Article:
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Monthly Self-Guided Walking Tour

July Walking Tour – Chasing the Shade

By Cindy Newlander, Associate Director of Horticulture (Plant Records)

 

The heat of June could be eclipsed by even more oven-like temperatures in July. But the Gardens will still beckon your visit. This month’s tour will help you find the coolest spots to hang out while enjoying some of July’s highlights in the Gardens. These shady spots feature benches where you can enjoy surrounding gardens, little known vistas and even a waterfall.

  • Shady Lane – shade is in the name! This main path that runs from east to west when entering the Gardens can be found just beyond the Boettcher Memorial Tropical Conservatory’s dome and the entry plaza to Marnie’s Pavilion. Along the wide walkway lined with mature crabapples on the south side and younger ones to the north, look for secondary paths with benches. Here you can be bathed in shade by the Austrian pines (Pinus nigra) behind you and the many varieties of fruiting crabapples in front, all while you sneak views of the perennials on the sunny side of the walkway and the Orangery plantings beyond. Several brightly colored lilies (Lilium cultivars) can be seen blooming in July.
  • The next oasis is nestled in the back of Oak Grove. Follow the mulch path from the rounded patio area and you will find several benches and chairs in the proximity of two spectacular trees: the fernleaf European beech (Fagus sylvatica var. heterophylla ‘Aspleniifolia’) and the Colorado state champion bigtooth maple (Acer grandidentatum). The grey trunks of beech trees always remind me of an elephant’s stout leg, and the lacy leaves of this cultivar are likewise charming. The maple, tied for the largest of its kind in Colorado, is also a native tree species in Colorado.
  • Next head toward the western edge of the Gardens, perhaps first grabbing a cold drink at the Hive Garden Bistro or taking in the beauty of the brightly colored waterlilies in the Monet Pool along the way. The Gates Montane Garden is always a favorite place to visit on a hot day as nearly the entire walkway is cast in shadow throughout the long days of early summer. This was the first garden established after the founding of the Gardens in its present-day location at York Street. Ponderosa pines and aspens are just some of the trees you can see in this native centric garden focused on Colorado’s montane environment. Benches along the main path offer respite, but for more adventurous visitors, the uphill loop on the east will bring you to a bench where you can hear rushing water and glimpse a waterfall that plunges to the pond below, as well as take in beautiful views of the Laura Smith Porter Plains Garden as the swaths of native grasses are hitting their stride in summer.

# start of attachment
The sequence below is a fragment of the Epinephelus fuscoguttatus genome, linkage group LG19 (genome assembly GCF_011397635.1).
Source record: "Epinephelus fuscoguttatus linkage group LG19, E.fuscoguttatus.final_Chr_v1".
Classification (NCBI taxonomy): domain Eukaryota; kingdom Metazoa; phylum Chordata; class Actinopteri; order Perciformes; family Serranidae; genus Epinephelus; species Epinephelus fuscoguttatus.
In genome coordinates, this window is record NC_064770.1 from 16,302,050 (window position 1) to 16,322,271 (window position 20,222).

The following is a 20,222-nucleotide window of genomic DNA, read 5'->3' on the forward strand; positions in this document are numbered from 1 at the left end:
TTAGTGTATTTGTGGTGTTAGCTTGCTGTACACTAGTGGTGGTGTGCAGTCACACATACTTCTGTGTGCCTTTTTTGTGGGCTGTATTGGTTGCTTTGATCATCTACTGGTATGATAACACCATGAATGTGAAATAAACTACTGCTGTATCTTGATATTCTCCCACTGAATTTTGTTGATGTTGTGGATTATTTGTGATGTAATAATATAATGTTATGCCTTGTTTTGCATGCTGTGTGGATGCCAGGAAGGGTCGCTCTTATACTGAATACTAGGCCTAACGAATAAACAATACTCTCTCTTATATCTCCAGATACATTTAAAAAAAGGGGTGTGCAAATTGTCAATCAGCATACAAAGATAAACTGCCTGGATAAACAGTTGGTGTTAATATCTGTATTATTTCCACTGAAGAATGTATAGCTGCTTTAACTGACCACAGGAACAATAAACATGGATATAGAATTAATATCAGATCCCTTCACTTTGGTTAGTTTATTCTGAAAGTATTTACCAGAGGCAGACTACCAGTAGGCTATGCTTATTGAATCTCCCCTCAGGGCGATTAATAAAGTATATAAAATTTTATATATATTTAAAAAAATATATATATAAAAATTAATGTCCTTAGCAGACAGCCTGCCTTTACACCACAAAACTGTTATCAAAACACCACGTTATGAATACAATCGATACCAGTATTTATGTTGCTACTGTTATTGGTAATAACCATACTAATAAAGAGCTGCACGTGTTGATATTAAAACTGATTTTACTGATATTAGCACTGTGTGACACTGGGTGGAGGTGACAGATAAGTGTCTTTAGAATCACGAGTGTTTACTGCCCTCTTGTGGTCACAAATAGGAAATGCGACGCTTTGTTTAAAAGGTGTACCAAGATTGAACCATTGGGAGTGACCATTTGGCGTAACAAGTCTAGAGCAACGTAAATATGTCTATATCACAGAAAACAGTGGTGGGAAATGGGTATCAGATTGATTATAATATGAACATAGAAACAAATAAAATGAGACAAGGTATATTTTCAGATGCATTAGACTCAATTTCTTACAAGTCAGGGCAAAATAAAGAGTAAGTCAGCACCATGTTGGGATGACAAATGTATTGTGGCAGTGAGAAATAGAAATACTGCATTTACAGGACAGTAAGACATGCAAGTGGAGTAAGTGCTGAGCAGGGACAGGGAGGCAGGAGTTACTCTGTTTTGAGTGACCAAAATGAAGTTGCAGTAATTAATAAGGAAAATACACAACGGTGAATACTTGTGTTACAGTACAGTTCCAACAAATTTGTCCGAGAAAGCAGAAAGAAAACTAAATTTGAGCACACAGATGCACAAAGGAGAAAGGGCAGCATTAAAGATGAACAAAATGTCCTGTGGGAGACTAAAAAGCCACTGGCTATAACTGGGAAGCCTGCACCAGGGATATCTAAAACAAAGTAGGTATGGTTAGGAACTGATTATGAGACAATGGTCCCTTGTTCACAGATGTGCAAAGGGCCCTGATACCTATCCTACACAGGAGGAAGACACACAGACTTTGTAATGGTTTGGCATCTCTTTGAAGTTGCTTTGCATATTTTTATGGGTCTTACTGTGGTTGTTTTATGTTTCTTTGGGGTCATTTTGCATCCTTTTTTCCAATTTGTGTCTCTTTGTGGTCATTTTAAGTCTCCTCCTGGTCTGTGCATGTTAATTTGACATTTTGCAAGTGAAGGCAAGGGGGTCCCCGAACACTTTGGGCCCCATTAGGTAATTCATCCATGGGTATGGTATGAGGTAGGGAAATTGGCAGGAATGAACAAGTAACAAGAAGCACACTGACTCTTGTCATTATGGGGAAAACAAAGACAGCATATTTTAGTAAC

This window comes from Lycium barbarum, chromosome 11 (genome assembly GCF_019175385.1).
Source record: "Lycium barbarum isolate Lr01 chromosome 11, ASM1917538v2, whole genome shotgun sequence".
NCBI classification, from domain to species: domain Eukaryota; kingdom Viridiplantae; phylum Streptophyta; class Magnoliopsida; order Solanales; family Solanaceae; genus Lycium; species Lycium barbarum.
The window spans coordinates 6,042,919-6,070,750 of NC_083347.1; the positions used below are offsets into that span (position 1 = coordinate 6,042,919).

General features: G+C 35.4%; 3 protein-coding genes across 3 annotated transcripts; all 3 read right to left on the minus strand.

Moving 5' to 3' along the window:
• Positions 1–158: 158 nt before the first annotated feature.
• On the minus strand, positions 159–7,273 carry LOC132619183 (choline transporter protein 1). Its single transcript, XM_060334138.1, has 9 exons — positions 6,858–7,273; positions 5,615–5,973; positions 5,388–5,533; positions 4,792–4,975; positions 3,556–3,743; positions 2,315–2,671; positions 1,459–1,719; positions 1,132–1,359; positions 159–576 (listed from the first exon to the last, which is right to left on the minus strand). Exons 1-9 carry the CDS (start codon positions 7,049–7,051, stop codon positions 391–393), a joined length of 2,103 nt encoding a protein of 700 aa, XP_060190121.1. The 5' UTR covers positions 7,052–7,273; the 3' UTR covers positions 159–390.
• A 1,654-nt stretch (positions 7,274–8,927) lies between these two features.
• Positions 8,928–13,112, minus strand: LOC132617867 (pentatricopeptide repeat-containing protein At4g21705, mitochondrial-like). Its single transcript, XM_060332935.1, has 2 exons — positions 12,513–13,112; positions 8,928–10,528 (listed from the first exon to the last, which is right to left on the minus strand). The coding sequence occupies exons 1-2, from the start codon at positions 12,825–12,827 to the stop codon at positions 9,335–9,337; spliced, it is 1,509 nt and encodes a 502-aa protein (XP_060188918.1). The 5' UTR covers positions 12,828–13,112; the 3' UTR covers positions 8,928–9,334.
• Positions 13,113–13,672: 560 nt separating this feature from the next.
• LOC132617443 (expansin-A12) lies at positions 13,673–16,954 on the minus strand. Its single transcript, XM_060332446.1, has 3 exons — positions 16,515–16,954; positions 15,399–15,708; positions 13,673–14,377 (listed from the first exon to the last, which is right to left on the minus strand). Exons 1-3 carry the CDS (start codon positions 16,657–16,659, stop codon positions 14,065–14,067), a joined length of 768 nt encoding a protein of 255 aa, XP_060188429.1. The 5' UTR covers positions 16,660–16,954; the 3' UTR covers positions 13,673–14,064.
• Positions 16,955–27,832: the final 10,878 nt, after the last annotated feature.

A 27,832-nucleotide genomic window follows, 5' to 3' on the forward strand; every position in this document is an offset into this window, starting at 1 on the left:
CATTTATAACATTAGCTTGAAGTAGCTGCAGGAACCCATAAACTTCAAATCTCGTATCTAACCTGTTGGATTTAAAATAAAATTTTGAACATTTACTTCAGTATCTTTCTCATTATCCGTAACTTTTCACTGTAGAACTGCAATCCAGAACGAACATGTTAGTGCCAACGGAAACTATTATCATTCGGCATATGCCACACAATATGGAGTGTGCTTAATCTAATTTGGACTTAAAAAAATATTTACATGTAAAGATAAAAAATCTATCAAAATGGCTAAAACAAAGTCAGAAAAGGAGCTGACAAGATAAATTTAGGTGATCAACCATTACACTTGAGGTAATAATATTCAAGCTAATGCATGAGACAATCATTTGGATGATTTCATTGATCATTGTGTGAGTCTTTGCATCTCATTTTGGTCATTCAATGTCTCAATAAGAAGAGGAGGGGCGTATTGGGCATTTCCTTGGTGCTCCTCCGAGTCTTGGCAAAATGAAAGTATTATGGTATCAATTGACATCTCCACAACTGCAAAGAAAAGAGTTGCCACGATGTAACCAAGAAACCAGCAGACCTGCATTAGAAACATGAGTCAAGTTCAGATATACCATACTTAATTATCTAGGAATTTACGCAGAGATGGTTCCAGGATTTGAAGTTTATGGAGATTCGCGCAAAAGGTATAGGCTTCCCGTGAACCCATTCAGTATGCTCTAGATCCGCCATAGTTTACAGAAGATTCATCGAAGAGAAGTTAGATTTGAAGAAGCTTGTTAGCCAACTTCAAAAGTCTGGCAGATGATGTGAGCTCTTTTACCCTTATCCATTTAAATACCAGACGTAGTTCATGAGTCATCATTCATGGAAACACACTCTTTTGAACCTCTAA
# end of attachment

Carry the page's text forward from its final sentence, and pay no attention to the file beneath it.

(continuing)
• More shady spots can be found along the southern boundary of the Gardens. The first one you’ll encounter is a curved wooden bench on the west side of the moongate entry into June’s PlantAsia. Sitting under a majestic Kentucky coffee tree (Gymnocladus dioicus) during a morning visit, you’ll be able to view the multiple colors of daylilies blooming in the Ann Montague Iris and Daylily Garden while staying in the shadows. Walk through the moongate and around the southern path of PlantAsia’s steppe-inspired area and you’ll find some stone steps leading to a mysterious chapel-like passage of bamboo with a bench tucked just in the right spot to enjoy cool breezes that slip through the green and golden leafy poles.
  • The next garden east of PlantAsia is Woodland Mosaic. As the name suggests, you will find several shady spots to linger under the trees here. A rounded metal seating area overlooks a grand swamp white oak (Quercus bicolor) as well as the solarium, which also has seating near it as well as on the deck to the south.

Hopefully these tips will help you find a new enchanting spot to cool off during your next summertime visit to the Gardens. Do you have a different favorite shady spot?

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